Saturday, February 16, 2013

The Numbers Station Return - to the Silver screen

We all love a good spy story. Even if the world of espionage is very far from the image portrayed in films. May be it is because of the huge success of the James Bond movie Skyfall that we're seeing a whole wave of programmes that deal with spies and the techniques they use. For instance, I see a recent  BBC series is up on YouTube, (Part Two here) though for how long I can't guarantee it will be there. I'm guessing that because the two programmes put the intelligence services into a good light that no-one is anxious that it is taken down. And it gives the UK media and intelligence services a chance to swipe at the Americans. So may be its appearance on YouTube is not an accident but part of a plan.

The BBC film talks about sleeper cells and hints that agents of at least some countries (e.g. Russia) get their instructions using rather sophisticated communications equipment. If true, then times have certainly changed since agents in the field used to listen out for number codes as broadcast on a shortwave radio.

Now, at the end of April 2013, a film called The Numbers Station starring Malin Akerman and John Cusack is coming to theatres. First time I have seen these number stations as the centre of the plot. It's nice to think that the numbers were broadcast by a live announcer. But in fact they were always recorded.

Here's a radio programme I made for Radio Netherlands about the number stations in 1997. That was at the time the Conet project was being launched. The mystery of the spy number stations has been a recurring theme in Media Network. Perhaps the most elaborate project to catalogue them was a 4 CD project set up in 1997. I see it's still listed in Wikipedia. The edition of Media Network talked with the producer of the CD is in the second half of the show. We also looked at how radio was seen in the dim distant past (Remember the TM Century Punk Country Campaign?) and Jim Cutler threw in a surprise T-shirt competition. Perfect proof that the nineties weren't boring, even though no-one had a smart phone.

BBC Radio 4 had a nice documentary on number stations in 2005 called "Tracking the Lincolnshire Poacher". Simon Fanshawe also talked to the people behind the Conet Project, a series of recordings of the strange number stations heard all over the shortwave bands. Simon digs into the mystery of these stations, although they don't actually reveal who is behind it. I believe Simon Mason made most of the recordings. Simon's website has this interesting video sequence of him tuning in the Lincolnshire Poacher.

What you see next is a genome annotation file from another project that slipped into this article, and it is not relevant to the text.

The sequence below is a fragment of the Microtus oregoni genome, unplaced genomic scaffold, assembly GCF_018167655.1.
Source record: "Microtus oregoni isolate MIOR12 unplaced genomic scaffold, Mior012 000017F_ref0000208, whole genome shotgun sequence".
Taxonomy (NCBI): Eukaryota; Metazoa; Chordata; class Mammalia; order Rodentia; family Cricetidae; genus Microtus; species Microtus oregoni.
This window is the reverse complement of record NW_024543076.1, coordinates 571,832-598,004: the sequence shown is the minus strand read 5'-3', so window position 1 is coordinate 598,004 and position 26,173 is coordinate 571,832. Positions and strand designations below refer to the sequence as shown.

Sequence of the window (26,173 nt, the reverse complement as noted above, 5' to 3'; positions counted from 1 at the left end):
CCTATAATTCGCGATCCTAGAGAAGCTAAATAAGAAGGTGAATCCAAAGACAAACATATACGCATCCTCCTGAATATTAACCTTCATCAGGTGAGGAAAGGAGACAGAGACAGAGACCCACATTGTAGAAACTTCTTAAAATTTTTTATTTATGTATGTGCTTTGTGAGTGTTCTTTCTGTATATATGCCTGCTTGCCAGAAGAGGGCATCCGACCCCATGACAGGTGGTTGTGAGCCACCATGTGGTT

On the 27th February 2000, the Cyprus Broadcasting Corporation (CyBC) broadcast a TV story on Numbers Stations. With help from Cypriot radio amateurs, reporter George Georgiou managed to prove, using signal strength and direction finding that the "Lincolnshire Poacher" is transmitting from an RAF Unit on the huge Akrotiri base. But, as DF showed, there could be another two, smaller transmitters somewhere in the Middle East. The website on that story is long since gone. But the antenna farm is still there. Anyone heading out to the RAF Base passes right through this RAF station. You are not allowed to stop. I have never seen so many log periodic antennas in my life.

The first time we devoted most of the programme to the strange voices shouting numbers was on August 2nd 1990. So turn back the clock 20 years and find out what was intriguing international radio listeners before the Internet had any form of mass appeal. The item on number stations starts around 11 minutes into the programme.

We also looked back at number stations in late August 2000 just a few months before the programme left the airwaves. This programme starts with the news of a fire in the Ostankino TV tower in Moscow, a blaze that later turned out to be very serious indeed. Vasily Strelnikov went off to investigate and was surprised at the extent of the blaze. We talk about security on the web comparing it with spy number stations! Love the Marconi radio joke. Also the Lincolnshire Poacher recording was crystal clear. 

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